Question goes here
Any advice on procuring basic startup legal counsel to help with a seed
round? It seems standard hourly fees for well-known, good corporate
attorneys are pretty exorbitant (700+/hr), deferred payment or not.
I'm in Boston.
I am a law student in Vancouver BC, and I have had the good fortune of
working with/at some of the big firms here in Canada. Although I may not be
able to help you directly, I might be able to steer you in the right
My first bit of advice is to spend some time figuring out what services you
need, and what services you do not. I see a lot of legal fees being paid
out that I know could have been reduced by half or more had the client and
lawyer come to a better understanding of what needed to be done. In my
view, this is usually the attorney's fault, although they are always loath
to admit it.
Second, you should be able to find an attorney who will give you an hour of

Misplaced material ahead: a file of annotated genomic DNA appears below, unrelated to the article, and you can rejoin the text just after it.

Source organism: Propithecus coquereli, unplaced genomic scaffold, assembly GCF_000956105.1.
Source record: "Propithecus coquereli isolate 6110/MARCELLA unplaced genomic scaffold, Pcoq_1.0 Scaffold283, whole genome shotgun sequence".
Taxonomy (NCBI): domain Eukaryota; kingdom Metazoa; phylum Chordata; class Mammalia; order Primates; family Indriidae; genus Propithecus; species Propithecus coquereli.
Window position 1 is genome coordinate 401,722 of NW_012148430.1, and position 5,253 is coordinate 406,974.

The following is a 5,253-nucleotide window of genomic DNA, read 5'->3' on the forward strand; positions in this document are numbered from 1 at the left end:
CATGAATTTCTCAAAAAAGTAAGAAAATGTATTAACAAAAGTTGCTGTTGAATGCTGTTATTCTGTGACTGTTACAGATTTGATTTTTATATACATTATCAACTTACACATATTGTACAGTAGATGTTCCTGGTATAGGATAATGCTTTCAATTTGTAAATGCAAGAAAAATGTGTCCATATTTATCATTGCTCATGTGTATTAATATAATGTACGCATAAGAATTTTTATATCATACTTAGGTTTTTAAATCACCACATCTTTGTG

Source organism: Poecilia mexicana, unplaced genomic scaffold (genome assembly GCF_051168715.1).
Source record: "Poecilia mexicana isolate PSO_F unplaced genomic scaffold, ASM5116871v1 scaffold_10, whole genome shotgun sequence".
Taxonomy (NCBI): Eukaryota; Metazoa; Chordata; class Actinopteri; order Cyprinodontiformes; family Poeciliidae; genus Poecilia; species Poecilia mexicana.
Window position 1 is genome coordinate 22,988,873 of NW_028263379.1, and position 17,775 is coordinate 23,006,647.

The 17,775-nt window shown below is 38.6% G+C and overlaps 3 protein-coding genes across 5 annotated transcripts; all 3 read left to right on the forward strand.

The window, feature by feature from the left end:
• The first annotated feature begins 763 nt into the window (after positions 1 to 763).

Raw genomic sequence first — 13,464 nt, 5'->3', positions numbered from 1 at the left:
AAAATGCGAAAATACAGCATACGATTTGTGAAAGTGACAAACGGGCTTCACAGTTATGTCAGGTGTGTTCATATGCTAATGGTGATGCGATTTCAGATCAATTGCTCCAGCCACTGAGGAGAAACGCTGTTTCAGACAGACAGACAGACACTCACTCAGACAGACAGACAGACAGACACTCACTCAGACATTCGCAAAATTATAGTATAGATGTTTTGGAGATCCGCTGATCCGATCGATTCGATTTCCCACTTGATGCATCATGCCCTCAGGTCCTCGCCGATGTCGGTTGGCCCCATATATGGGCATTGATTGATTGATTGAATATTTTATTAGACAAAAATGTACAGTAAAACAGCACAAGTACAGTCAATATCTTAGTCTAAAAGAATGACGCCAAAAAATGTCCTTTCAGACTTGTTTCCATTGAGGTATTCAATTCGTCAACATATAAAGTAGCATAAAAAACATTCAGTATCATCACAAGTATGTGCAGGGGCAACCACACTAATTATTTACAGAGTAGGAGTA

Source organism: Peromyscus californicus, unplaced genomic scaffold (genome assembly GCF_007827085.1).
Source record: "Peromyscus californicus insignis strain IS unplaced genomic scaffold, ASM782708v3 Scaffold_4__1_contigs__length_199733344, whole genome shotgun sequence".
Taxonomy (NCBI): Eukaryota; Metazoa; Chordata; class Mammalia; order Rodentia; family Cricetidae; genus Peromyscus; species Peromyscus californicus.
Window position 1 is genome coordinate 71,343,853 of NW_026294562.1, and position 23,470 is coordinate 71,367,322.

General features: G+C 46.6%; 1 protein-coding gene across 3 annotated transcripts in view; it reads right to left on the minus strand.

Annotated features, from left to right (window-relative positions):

their time (for free) to sort out the issues I mentioned above. If they are
not willing to spend the time to build that trust and win you as a client,
Third, you should be able to find an attorney who can do the work for
almost half of that rate. Seed rounds are not complex, and are in fact,
common transactions, and commonly handled by junior associates who are
often billed out at the sub-250/hr level.
My advice when seeking legal services is to never forget what you're paying
for. Getting your teeth cleaned is going to cost far less than getting a
bridge done - so why would you pay the same hour;y fee for a lawyer to
draft a standard form contact as you would for him to undertake complex
Hey Christina - Check these guys out: dailygeneralcounsel.com. I met them
at an event so I don't know if they're any good, but their model is
interesting: one flat day rate to handle your most pressing legal issues,
and they try to minimize follow-up. Plus they're local to Boston and know
the scene around here.